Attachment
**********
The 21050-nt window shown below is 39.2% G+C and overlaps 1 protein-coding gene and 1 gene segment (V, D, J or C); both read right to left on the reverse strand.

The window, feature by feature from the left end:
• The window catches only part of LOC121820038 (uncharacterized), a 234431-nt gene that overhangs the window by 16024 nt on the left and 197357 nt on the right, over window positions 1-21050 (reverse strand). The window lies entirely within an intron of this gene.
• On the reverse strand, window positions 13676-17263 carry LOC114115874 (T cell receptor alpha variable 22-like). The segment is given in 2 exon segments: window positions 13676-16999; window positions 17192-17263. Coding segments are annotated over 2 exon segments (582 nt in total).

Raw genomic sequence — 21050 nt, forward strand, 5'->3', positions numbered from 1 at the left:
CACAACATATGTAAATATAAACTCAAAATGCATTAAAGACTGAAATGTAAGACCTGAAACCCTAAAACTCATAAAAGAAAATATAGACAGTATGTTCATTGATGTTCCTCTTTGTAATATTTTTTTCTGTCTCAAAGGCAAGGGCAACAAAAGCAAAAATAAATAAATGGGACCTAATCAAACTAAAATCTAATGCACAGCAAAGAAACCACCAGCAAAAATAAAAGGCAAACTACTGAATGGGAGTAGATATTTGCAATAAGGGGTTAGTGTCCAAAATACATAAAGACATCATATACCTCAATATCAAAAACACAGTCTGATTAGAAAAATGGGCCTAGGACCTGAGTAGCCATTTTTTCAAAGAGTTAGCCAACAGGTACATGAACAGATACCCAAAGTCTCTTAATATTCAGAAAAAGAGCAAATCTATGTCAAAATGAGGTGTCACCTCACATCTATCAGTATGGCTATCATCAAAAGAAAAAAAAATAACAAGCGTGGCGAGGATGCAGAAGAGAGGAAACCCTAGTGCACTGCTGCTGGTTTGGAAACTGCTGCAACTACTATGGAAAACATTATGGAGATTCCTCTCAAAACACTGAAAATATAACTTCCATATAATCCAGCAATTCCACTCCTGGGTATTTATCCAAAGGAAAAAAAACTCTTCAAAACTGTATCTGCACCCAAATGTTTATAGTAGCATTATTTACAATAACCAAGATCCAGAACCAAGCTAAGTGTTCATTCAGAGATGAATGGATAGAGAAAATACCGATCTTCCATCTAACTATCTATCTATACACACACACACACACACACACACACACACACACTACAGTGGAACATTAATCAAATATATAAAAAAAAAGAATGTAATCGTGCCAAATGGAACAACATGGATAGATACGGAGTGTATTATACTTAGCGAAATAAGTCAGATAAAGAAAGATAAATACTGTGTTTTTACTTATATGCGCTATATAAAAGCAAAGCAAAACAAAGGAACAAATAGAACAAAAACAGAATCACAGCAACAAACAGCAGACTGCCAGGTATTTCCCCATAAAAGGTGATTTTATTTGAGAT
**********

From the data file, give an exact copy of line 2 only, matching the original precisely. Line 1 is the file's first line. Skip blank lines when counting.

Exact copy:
The window, feature by feature from the left end: